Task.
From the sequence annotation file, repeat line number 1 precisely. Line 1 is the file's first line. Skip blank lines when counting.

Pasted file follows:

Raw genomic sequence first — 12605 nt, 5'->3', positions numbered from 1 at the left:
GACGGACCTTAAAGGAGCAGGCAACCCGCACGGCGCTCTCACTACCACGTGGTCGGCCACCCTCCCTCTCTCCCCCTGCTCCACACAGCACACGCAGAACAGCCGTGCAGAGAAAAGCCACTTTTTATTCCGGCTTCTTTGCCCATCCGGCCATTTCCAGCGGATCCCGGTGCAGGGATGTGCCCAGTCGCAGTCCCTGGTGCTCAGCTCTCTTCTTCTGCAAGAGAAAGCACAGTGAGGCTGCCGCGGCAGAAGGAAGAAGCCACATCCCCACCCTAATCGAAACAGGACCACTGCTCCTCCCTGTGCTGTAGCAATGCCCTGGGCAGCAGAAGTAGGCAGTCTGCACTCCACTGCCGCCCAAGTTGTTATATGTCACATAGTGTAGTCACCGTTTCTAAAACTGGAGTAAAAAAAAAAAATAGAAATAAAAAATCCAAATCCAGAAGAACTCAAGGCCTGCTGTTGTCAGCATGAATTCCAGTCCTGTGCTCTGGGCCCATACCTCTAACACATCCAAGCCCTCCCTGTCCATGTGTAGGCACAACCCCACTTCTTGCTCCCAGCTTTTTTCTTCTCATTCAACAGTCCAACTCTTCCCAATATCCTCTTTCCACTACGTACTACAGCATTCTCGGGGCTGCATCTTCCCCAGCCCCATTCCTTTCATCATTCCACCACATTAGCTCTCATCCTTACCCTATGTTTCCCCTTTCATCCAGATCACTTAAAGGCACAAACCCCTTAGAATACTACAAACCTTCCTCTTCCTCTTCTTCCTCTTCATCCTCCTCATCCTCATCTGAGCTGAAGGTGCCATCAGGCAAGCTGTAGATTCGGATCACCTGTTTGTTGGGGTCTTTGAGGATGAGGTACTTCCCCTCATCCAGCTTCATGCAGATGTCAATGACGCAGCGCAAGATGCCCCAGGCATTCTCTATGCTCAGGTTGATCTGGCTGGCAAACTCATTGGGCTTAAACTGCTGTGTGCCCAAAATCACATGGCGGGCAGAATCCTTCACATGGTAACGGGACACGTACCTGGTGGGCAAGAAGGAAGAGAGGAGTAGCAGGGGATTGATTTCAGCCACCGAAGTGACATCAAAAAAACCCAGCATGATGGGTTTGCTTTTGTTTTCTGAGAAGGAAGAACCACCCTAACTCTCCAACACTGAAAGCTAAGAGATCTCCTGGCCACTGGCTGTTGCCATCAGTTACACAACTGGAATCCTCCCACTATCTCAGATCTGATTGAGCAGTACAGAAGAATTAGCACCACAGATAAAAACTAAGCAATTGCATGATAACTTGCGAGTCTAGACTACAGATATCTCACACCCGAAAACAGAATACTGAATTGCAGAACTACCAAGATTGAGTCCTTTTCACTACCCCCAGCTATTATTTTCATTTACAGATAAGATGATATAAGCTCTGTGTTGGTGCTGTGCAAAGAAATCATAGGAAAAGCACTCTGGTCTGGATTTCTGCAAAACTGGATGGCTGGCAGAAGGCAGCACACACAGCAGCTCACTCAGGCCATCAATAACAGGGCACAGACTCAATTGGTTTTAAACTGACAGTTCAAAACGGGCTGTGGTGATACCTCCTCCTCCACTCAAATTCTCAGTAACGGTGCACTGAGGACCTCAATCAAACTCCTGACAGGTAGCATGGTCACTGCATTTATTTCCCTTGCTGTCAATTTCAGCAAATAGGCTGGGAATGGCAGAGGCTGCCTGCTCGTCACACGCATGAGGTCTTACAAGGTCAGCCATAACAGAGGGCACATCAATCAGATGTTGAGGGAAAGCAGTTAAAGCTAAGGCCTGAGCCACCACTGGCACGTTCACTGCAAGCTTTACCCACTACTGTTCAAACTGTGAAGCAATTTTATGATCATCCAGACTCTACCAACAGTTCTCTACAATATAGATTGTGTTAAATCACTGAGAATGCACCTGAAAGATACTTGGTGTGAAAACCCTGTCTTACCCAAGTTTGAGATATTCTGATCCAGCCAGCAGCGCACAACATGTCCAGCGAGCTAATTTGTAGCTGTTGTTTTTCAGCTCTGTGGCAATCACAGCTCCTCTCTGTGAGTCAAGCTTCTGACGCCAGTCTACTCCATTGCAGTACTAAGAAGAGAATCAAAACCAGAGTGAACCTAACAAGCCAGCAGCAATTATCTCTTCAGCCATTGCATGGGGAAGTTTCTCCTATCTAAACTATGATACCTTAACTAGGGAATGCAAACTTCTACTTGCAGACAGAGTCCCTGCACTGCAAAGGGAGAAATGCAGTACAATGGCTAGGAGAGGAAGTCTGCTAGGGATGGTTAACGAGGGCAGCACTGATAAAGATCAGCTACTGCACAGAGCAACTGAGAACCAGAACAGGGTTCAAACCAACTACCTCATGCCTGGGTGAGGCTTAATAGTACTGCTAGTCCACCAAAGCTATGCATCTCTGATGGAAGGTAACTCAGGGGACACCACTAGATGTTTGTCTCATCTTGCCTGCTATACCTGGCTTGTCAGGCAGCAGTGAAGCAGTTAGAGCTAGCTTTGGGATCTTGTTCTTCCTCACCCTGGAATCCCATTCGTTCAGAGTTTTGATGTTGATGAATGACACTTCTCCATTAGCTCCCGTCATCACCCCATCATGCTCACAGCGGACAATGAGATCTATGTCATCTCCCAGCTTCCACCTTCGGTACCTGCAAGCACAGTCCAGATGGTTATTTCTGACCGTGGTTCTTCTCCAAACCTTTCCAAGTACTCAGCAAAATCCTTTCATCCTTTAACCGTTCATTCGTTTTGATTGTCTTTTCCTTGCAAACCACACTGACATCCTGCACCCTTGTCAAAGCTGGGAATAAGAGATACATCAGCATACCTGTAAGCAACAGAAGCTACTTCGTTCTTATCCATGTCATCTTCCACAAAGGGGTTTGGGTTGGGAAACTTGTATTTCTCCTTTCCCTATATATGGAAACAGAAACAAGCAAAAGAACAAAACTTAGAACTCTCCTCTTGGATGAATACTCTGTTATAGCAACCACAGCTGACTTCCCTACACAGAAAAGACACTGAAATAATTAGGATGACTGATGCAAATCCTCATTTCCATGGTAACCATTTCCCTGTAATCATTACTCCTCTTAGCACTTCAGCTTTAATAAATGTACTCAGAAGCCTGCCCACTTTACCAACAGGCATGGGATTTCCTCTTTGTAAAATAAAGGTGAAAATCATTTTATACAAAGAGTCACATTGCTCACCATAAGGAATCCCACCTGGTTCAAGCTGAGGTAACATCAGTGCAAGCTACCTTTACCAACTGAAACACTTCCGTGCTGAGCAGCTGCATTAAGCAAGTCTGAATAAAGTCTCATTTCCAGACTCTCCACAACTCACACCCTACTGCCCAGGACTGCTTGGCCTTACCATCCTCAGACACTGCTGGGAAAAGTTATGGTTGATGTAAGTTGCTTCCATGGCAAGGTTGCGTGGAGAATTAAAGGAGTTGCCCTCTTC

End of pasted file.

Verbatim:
Raw genomic sequence first — 12605 nt, 5'->3', positions numbered from 1 at the left: